Alcohol costing every drinker over £62,000 over a lifetime
New figures released in time for Alcohol Awareness Week show the personal costs of alcohol are nearly £63,000 over a lifetime.
Evidence now shows that alcohol is a cause of heart disease, liver disease, stroke, increased blood pressure, and seven types of cancer. But the figures show that the average UK drinker is spending an estimated £62,899 on alcohol over a lifetime.
In the North East the spend is likely to be much greater with an estimated 47% of adults and six out of 10 men, or around 855,000 people drinking above recommended low risk guidelines of no more than 14 units a week (Balance Perfect Storm survey and report, 2021).
Balance is supporting Alcohol Awareness Week – the annual campaign from Alcohol Change to increase awareness around the impacts of alcohol.
Susan Taylor, Head of Alcohol Policy for Balance the North East Alcohol Programme, said: “We already know alcohol is a drug, where the damage to the body and brain can mount up with every drinking session over the years.
“But these new figures show how the financial costs also add up and harm our wallets. £63,000 is a huge amount of money and at a time when we’re all feeling the pinch, it makes you wonder what else you could spend that on. In addition, there is a personal toll from alcohol – Even just a couple of glasses can leave us with low energy, poor sleep and low mood. By reducing our drinking, we can take back control and reduce our health risks and expenditure in the short and longer term.”
The survey for Alcohol Awareness Week from Alcohol Change (2) also found nationally:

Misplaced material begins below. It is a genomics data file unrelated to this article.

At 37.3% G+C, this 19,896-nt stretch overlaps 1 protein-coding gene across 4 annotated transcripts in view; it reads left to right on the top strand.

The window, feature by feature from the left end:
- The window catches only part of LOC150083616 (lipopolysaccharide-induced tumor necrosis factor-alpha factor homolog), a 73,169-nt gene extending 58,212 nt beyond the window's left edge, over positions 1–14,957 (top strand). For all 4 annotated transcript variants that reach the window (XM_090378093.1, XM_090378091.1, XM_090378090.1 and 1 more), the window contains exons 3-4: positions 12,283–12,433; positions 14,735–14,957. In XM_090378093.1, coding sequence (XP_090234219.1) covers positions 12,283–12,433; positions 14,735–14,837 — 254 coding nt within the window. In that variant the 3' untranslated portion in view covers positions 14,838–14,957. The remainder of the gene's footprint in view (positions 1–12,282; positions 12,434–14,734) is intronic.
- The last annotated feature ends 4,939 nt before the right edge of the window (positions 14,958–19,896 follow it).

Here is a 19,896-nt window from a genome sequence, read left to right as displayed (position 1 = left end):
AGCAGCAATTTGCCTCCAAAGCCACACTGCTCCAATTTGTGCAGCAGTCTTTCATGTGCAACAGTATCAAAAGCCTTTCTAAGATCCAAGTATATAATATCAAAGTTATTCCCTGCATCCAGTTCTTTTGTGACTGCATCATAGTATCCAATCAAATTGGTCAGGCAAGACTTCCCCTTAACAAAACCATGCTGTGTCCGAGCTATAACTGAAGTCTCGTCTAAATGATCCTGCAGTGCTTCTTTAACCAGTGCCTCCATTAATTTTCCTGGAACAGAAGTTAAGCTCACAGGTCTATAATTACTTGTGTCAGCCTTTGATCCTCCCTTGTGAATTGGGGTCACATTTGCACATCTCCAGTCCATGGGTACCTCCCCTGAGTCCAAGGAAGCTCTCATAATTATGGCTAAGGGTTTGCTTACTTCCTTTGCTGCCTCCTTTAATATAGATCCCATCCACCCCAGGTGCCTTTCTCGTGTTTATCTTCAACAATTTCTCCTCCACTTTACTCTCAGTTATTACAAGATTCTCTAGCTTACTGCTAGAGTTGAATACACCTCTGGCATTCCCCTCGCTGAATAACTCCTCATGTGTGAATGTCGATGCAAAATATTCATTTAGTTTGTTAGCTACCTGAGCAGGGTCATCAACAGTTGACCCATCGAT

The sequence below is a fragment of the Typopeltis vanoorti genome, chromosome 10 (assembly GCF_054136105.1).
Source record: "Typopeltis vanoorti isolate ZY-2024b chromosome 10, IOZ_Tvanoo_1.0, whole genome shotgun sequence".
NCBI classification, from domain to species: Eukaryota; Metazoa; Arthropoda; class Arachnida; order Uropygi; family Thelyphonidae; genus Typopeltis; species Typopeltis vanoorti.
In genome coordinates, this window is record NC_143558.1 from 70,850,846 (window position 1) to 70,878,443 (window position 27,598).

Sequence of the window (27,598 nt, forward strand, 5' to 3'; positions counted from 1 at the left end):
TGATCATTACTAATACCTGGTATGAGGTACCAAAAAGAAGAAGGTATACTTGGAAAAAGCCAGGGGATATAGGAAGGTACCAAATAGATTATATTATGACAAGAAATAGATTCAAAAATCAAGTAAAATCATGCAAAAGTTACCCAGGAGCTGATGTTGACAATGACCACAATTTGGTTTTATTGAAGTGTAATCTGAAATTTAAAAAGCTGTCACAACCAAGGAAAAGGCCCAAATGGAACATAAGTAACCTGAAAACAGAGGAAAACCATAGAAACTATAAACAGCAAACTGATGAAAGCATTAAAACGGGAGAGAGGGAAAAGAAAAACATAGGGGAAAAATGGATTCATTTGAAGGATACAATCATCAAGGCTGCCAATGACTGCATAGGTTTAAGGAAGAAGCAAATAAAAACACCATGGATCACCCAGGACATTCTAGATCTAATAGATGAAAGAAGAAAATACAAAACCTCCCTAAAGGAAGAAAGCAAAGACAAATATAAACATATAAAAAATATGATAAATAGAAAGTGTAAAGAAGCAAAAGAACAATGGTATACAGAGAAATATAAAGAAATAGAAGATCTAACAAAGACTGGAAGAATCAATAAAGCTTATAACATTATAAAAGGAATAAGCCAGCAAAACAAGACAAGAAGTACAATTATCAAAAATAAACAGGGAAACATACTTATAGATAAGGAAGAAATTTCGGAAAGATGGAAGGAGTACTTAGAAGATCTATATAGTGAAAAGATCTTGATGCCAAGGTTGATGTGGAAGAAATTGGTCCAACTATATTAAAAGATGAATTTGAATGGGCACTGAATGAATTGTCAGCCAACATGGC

- One in five drinkers (19%) consider alcohol to be an essential item in their shopping basket. This rises to 39% of drinkers at increasing risk of alcohol harm and 65% at high risk
- One in ten (9%) drinkers said they have prioritised buying alcohol over essential items. This rises to 19% for those drinking at increasing risk, and 25% for those at high risk of alcohol harm
- Among those who drink, one in seven (15%) said that in the last six months they have been worried about how much they are drinking. The same proportion (15%) have also been worried, in the last six months, about the amount of alcohol someone in their household has been drinking.
- Having more opportunities to socialise (32%), work and home pressures (28%), relationship problems (16%), and trying to cope with financial worries (16%), were some of the reasons cited for causing some people to drink more than previously in the past six months.
- Those that are now drinking less, in the past six months, said that they did so for physical and mental health reasons (44%), and due to the cost of living (34%).
For tips, advice and local support to cut down or stop drinking, visit ReduceMyRisk.tv